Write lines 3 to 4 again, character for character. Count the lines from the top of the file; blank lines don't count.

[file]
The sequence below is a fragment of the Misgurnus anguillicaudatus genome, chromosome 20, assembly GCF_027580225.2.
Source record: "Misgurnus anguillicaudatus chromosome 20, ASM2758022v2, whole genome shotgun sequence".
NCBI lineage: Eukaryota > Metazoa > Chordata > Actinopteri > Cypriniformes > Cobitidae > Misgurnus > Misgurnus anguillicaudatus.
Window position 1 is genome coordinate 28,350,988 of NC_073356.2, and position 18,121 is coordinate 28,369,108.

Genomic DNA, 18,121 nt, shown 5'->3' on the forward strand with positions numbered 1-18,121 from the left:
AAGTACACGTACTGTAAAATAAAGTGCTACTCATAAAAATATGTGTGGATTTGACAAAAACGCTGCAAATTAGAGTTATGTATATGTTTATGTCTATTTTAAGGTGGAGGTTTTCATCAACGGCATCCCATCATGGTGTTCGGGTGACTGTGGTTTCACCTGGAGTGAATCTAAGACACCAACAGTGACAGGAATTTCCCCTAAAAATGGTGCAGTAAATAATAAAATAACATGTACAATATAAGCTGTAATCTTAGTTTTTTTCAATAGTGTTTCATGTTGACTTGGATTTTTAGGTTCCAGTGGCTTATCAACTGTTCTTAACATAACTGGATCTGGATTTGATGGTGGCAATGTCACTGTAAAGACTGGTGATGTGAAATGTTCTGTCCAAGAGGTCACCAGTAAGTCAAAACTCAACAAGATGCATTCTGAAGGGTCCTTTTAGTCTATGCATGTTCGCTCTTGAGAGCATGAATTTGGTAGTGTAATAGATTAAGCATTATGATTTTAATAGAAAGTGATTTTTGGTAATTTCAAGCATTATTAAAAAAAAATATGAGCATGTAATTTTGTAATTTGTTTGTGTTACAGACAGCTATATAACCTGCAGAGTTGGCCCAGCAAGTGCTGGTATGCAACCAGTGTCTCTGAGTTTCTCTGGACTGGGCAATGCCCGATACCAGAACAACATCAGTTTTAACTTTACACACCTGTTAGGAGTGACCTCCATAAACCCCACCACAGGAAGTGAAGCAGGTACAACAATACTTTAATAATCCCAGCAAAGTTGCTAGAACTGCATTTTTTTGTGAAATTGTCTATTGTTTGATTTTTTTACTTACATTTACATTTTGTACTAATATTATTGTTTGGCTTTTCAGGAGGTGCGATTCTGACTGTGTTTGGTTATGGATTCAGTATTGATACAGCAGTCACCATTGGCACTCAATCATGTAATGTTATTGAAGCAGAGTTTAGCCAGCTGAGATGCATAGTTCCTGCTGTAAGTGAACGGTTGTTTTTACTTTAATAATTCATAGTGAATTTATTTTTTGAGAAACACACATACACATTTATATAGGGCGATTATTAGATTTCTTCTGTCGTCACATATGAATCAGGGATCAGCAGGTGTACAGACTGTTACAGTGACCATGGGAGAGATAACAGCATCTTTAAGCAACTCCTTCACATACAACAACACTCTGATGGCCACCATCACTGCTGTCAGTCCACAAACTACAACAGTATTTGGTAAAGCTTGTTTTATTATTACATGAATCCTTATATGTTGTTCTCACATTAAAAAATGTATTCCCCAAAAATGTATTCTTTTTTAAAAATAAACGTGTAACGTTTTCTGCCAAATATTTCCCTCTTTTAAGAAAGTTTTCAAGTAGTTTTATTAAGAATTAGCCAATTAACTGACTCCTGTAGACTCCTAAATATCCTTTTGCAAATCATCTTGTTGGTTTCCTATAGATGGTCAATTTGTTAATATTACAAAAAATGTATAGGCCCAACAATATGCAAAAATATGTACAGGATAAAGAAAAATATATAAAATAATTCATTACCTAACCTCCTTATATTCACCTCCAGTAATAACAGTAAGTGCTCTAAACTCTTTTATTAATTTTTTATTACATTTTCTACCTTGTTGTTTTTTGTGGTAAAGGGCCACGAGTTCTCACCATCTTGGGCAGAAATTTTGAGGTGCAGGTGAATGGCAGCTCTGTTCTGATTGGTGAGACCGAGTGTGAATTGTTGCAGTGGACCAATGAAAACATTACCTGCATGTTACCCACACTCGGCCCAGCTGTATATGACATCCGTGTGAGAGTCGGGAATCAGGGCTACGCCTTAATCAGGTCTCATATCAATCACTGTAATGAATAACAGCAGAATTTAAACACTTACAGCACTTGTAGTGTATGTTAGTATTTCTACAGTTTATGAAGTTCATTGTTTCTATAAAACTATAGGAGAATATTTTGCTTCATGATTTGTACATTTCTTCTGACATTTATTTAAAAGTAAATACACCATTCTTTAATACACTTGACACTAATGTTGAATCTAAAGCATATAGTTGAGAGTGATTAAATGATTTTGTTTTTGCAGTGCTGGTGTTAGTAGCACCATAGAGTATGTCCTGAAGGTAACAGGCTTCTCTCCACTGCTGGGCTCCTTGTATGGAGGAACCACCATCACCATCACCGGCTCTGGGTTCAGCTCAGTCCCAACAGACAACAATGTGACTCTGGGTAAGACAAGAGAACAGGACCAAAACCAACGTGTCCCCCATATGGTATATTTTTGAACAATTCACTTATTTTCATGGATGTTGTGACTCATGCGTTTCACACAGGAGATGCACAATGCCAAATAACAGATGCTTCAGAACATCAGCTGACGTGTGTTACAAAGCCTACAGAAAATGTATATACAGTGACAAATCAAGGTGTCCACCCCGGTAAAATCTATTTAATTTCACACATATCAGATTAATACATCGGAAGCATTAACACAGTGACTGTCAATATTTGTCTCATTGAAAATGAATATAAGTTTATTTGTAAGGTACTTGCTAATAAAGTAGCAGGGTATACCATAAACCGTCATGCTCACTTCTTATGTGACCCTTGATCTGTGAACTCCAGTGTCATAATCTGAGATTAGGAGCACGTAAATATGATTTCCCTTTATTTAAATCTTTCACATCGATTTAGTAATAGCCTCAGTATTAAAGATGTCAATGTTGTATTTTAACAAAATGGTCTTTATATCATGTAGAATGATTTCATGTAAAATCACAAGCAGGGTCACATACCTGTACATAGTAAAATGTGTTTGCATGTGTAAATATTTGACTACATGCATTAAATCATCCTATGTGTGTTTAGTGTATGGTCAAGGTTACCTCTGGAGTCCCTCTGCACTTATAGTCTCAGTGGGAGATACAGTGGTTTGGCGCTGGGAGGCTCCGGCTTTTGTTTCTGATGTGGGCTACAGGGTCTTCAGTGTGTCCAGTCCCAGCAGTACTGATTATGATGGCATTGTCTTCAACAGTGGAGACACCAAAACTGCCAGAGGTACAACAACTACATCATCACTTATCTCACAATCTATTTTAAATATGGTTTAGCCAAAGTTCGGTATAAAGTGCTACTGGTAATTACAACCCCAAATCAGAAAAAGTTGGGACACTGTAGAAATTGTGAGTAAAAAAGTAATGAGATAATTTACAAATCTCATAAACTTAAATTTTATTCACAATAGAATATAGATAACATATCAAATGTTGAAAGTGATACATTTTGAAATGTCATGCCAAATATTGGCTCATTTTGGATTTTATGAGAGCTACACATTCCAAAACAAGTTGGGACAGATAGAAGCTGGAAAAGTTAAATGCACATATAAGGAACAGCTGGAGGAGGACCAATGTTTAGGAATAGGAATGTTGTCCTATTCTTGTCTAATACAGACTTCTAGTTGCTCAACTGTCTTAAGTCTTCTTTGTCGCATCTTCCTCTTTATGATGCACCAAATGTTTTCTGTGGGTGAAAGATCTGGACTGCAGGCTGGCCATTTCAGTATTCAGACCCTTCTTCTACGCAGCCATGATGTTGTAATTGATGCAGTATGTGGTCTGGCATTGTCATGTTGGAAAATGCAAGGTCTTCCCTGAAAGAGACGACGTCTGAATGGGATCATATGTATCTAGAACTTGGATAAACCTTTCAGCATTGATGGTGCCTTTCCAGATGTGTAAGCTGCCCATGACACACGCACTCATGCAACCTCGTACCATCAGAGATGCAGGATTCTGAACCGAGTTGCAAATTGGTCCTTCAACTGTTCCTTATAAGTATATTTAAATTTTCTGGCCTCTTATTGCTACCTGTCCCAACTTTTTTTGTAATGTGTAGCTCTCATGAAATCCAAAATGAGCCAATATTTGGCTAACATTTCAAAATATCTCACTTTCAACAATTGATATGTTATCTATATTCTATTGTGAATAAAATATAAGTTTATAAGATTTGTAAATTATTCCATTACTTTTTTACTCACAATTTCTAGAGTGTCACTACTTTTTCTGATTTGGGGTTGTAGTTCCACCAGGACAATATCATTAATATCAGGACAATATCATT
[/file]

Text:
NCBI lineage: Eukaryota > Metazoa > Chordata > Actinopteri > Cypriniformes > Cobitidae > Misgurnus > Misgurnus anguillicaudatus.
Window position 1 is genome coordinate 28,350,988 of NC_073356.2, and position 18,121 is coordinate 28,369,108.